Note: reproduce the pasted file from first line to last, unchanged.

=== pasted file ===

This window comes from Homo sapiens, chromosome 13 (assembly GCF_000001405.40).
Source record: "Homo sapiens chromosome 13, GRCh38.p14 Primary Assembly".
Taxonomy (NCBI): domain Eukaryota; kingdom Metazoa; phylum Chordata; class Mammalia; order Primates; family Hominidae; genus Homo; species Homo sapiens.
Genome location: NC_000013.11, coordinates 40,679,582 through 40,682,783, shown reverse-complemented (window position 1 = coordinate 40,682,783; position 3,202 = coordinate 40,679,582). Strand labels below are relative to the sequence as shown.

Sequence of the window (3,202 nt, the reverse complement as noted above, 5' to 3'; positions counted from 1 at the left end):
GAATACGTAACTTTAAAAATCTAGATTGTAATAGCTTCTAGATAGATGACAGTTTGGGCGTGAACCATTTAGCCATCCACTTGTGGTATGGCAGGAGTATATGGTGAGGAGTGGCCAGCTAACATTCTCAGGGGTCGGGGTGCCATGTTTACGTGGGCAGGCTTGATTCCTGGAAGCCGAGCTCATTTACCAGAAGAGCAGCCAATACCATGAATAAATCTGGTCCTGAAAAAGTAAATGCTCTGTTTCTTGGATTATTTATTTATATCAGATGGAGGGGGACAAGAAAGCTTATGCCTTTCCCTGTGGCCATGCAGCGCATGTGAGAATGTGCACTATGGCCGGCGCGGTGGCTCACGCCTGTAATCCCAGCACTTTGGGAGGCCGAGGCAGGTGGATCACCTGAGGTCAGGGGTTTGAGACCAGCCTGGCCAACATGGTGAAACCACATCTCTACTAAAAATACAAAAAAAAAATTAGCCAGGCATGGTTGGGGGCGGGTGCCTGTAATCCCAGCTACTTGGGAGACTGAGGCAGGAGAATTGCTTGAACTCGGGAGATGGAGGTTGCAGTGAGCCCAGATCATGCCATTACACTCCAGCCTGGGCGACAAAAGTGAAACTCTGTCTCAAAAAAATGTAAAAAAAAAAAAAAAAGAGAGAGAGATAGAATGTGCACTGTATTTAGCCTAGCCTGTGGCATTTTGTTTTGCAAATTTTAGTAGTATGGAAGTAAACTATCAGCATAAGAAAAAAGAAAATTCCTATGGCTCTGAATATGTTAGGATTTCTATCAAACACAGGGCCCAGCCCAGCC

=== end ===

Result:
This window comes from Homo sapiens, chromosome 13 (assembly GCF_000001405.40).
Source record: "Homo sapiens chromosome 13, GRCh38.p14 Primary Assembly".
Taxonomy (NCBI): domain Eukaryota; kingdom Metazoa; phylum Chordata; class Mammalia; order Primates; family Hominidae; genus Homo; species Homo sapiens.
Genome location: NC_000013.11, coordinates 40,679,582 through 40,682,783, shown reverse-complemented (window position 1 = coordinate 40,682,783; position 3,202 = coordinate 40,679,582). Strand labels below are relative to the sequence as shown.

Sequence of the window (3,202 nt, the reverse complement as noted above, 5' to 3'; positions counted from 1 at the left end):
GAATACGTAACTTTAAAAATCTAGATTGTAATAGCTTCTAGATAGATGACAGTTTGGGCGTGAACCATTTAGCCATCCACTTGTGGTATGGCAGGAGTATATGGTGAGGAGTGGCCAGCTAACATTCTCAGGGGTCGGGGTGCCATGTTTACGTGGGCAGGCTTGATTCCTGGAAGCCGAGCTCATTTACCAGAAGAGCAGCCAATACCATGAATAAATCTGGTCCTGAAAAAGTAAATGCTCTGTTTCTTGGATTATTTATTTATATCAGATGGAGGGGGACAAGAAAGCTTATGCCTTTCCCTGTGGCCATGCAGCGCATGTGAGAATGTGCACTATGGCCGGCGCGGTGGCTCACGCCTGTAATCCCAGCACTTTGGGAGGCCGAGGCAGGTGGATCACCTGAGGTCAGGGGTTTGAGACCAGCCTGGCCAACATGGTGAAACCACATCTCTACTAAAAATACAAAAAAAAAATTAGCCAGGCATGGTTGGGGGCGGGTGCCTGTAATCCCAGCTACTTGGGAGACTGAGGCAGGAGAATTGCTTGAACTCGGGAGATGGAGGTTGCAGTGAGCCCAGATCATGCCATTACACTCCAGCCTGGGCGACAAAAGTGAAACTCTGTCTCAAAAAAATGTAAAAAAAAAAAAAAAAGAGAGAGAGATAGAATGTGCACTGTATTTAGCCTAGCCTGTGGCATTTTGTTTTGCAAATTTTAGTAGTATGGAAGTAAACTATCAGCATAAGAAAAAAGAAAATTCCTATGGCTCTGAATATGTTAGGATTTCTATCAAACACAGGGCCCAGCCCAGCC